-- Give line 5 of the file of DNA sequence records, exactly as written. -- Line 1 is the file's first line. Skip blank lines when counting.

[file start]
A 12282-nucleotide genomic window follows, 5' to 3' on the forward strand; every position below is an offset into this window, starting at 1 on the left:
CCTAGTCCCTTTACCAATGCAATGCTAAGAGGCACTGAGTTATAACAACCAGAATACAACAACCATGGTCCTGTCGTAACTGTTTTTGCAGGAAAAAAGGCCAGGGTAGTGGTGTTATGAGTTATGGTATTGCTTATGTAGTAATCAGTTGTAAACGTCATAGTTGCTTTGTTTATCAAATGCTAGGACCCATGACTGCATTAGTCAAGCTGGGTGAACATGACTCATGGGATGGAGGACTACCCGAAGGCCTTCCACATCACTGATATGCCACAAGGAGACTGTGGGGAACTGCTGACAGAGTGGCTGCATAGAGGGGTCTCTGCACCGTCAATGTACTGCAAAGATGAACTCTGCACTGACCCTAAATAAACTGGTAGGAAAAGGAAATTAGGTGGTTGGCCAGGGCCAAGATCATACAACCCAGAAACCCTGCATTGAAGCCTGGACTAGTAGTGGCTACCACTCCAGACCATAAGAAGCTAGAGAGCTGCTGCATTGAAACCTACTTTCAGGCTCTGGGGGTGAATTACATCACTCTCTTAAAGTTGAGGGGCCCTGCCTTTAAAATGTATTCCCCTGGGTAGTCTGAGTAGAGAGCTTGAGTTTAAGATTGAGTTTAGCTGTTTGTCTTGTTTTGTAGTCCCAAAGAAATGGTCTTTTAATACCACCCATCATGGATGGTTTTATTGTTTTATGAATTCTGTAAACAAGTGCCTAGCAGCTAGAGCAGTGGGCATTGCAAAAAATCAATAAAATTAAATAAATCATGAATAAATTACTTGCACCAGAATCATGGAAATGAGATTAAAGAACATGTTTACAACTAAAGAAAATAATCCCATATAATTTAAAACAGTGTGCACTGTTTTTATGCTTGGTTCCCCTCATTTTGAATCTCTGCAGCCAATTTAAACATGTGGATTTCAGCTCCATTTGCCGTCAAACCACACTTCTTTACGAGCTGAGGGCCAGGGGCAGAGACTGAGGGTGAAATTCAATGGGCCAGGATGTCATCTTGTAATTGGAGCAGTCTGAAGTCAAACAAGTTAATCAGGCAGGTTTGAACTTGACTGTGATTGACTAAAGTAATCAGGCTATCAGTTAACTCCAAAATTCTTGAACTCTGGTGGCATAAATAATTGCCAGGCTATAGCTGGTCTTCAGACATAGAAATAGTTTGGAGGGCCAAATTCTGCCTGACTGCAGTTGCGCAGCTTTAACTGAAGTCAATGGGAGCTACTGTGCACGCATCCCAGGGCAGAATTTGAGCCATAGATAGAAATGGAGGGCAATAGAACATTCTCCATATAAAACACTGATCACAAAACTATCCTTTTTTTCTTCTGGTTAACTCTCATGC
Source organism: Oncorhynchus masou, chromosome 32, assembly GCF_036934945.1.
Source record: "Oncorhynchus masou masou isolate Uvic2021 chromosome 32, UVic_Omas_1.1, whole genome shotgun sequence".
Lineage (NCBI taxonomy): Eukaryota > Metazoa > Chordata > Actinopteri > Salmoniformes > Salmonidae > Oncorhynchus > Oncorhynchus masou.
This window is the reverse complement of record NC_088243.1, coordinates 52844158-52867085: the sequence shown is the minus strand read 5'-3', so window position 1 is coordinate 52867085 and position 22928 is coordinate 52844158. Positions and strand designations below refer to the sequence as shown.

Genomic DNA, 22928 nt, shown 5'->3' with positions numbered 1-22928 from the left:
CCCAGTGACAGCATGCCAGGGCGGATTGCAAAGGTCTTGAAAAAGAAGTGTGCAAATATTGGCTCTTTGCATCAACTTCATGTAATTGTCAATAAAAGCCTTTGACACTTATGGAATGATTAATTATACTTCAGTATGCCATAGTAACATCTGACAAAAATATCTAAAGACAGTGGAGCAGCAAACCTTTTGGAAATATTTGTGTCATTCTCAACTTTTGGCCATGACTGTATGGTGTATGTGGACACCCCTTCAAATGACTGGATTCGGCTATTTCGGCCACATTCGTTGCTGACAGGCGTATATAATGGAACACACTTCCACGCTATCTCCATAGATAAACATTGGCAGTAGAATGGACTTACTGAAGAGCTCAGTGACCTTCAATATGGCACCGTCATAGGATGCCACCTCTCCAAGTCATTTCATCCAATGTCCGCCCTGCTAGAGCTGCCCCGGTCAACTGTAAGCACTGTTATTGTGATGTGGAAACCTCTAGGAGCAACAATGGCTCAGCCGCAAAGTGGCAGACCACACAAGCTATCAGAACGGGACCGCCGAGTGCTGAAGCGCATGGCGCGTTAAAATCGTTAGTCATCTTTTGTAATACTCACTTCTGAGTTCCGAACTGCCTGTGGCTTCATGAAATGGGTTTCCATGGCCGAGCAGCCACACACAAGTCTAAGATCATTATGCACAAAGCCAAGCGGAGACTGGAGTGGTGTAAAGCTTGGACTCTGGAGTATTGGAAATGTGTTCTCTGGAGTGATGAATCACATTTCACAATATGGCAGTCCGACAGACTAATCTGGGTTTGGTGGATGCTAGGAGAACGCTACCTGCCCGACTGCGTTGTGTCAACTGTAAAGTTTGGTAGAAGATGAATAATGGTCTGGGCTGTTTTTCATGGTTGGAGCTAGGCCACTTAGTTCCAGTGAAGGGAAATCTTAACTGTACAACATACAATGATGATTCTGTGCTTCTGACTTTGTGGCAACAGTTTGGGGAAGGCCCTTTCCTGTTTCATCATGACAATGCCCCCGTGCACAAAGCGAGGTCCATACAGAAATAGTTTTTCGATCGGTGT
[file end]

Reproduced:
Lineage (NCBI taxonomy): Eukaryota > Metazoa > Chordata > Actinopteri > Salmoniformes > Salmonidae > Oncorhynchus > Oncorhynchus masou.